Christopher
Stoll

1976 Polaroid SX-70 Model 2, Alpha

1976 Polaroid SX-70 Model 2, Alpha
Year
September 4, 1976
Make
Polaroid
Model
SX-70 Model 2, Alpha
Type
single-lens reflex
Film
SX-70 (ISO 100 original / ISO 160 modern)
Lens
116mm ƒ/8
Apertures
ƒ/8
Speeds
1/175 – 22s
Meter
silicone
Filter
none
Battery
inside film cartridge
MSRP
$149 (equal to $716 in 2021)
Condition
7H (received) / 4E (current)

I found this camera at a thrift store. It had been stored, for many years probably, in a leather-like Polaroid case. And, like so many cameras which are stored in leather for long periods, it had fungus and mold or mildew. There was fungus on the lens and mildew on the mirrors and fresnel. There was also some sort of defect which caused it to eject every time it was powered on. The problem also prevented the shutter button from working. This, by the way, is why you always test Polaroid cameras with a dummy pack of film, an empty pack of film with a working battery which is reloaded with defective shots.

I completely disassembled this SX-70. The hardest part of disassembly was removing the square head screws which seemed to have some mild galvanic corrosion. The most annoying part, however, was removing the original maroon Porvair covering. There was no salvaging it, it crumbled away with light handling. The adhesive however was still very sticky, and that combined with powdered Porvair made for an extreme mess. After removing all the debris, I had to clean the camera three times with turpenoid and then once with alcohol to remove all of the residue.

The brians of the operation, the Texas Instruments 726371 Alpha ECM
The brians of the operation, the Texas Instruments 726371 Alpha ECM – iPhone 8

With the outside no longer sticky I could turn my attention to cleaning the lens. The SX-70 lens has 4 elements in three groups, which means there are 8 lens surfaces. By disassembling the shutter assembly and unscrewing the focusing lens you get access to 4 surfaces, the remaining 4 are much harder to get to. Honestly, I would recommend NOT attempting to access the remaining 4 surfaces. There is a lot that could go wrong, and it is not worth the risk unless the lens has so much fungus that it is unusable.

To remove the rear element group the ECM must be de-soldered and removed to access the mounting screws. The trim assembly and the photocell lens also needs to be removed. With those out of the way, the lens can be unscrewed and then very carefully slid off of the two shutter blades which pass through it. The rear element group can be separated with some cautious use of force, though I would again warn against it. The two pieces have a friction fit that is locked in with adhesive that fills in channels on both parts. I could not find a way to access the remaining two surfaces. In other lens designs I have seen these two elements are bonded together. In this case the elements seem to not be bonded directly, rather they seem to be joined via the metal carrier. I could not see a way to get them out without causing damage.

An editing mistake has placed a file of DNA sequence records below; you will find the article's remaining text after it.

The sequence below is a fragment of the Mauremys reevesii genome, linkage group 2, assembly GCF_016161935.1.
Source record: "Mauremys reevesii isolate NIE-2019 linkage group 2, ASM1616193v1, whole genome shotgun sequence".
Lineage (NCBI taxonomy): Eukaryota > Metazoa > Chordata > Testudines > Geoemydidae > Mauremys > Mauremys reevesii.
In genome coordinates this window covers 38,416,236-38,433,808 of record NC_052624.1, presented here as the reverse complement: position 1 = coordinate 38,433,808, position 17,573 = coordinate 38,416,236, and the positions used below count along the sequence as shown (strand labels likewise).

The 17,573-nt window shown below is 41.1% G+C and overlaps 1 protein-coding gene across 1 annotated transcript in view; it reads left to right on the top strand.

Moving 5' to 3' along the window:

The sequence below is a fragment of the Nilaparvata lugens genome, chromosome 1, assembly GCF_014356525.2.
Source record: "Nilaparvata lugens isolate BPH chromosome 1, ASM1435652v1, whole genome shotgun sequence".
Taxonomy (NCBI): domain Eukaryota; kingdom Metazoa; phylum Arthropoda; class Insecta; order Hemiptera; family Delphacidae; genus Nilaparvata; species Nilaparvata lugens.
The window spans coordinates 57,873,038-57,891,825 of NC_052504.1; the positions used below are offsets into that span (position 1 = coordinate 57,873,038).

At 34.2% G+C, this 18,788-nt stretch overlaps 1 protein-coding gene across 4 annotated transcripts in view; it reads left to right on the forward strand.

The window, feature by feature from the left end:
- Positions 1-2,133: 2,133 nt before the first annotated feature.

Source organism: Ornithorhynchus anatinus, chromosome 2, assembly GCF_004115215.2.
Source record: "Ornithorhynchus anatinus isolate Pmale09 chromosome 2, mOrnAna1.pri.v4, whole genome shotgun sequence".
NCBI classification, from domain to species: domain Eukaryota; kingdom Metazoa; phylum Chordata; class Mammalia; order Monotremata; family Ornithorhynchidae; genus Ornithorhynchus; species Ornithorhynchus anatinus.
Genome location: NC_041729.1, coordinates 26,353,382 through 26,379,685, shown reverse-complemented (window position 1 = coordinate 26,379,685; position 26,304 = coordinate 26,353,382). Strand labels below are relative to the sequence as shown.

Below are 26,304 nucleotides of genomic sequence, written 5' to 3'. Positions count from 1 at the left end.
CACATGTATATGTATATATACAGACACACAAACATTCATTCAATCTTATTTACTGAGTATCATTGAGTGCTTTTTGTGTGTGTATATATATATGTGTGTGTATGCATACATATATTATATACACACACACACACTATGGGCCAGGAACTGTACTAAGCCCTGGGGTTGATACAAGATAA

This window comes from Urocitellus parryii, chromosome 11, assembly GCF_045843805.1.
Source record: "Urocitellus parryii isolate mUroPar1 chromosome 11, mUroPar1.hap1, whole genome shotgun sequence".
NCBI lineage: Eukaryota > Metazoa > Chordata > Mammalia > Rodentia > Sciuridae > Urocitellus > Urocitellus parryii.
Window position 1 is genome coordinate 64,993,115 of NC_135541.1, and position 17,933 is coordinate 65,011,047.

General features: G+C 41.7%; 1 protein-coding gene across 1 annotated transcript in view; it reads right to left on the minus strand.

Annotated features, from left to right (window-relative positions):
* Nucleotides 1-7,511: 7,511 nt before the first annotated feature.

There was also corrosion on the light meter sensor
There was also corrosion on the light meter sensor – iPhone 8

When I removed the ECM I saw that the photocell was covered in white corrosion. I cleaned the glass filter which covers it, but noticed corrosion underneath it too. So, I carefully cut out the filter to clean the inner side. After cleaning the lens and the light meter I disassembled the camera body and cleaned the remaining optical components. There are video explaining how to take the body apart, so I won’t reiterate. The only challenge was popping out the rear portion of the bellows. This camera uses rivets to connect parts of the bellows to the camera body, so there is only one way to take it apart. I was careful when cleaning the mirrors, thankfully they did not seem too fragile. The many tiny ridges of fresnel, however, took a long time to clean. I took my time and used extra care to avoid damaging the fragile surfaces.

With everything clean I reassembled the camera. I think that the problem with the faulty shutter button and the power on ejection problem seemed to be caused by the taking mirror carrier being stuck. After cleaning the mechanism and ensuring that it moved freely the camera functioned as expected. I shot a fresh pack of film through the camera, and when that turned out well I installed a new leather cover. I went with maroon to keep that late 70s color scheme.

On location with the SX-70 Model 2 Alpha and Jack O'Lantern
On location with the SX-70 Model 2 Alpha and Jack O'Lantern – iPhone 8

According to a contemporary advertisement

Polaroid’s finest is now even better.

The new SX-70 Alpha 1

Take the finest camera Polaroid has ever made, The SX-70 Land camera:

You can focus infinity to 10.4 inches (closer than you can get with almost any other camera in the world without a special lens).

You view through the lens, so you can focus and frame your picture precisely.

A 12,000 rpm motor propels the already developing picture into your hand, hard, flat and dry. In minutes, you have a big, beautiful finished 3 1/2 x 3 1/2 color print.

In daylight, exposure is controlled automatically by an electronic eye which reads the light and sets both the aperture and shutter speed for you.

A velvety chrome finish. A genuine leather wrap. A slim elegant shape that folds flat to slip into your pocket or purse.

Add features like these:

An adjustable leather neck strap, to make it even more portable.

A monitored flash that make final split-second corrections in exposure.

A built-in tripod mount.

A new Super Color film, to give you better color in minutes.

And you have the new SX-70 Alpha 1. Polaroid’s finest camera, made even better.

Images from this SX-70 Model 2, Alpha

Sounds from this SX-70 Model 2, Alpha

Shutter release

External Resources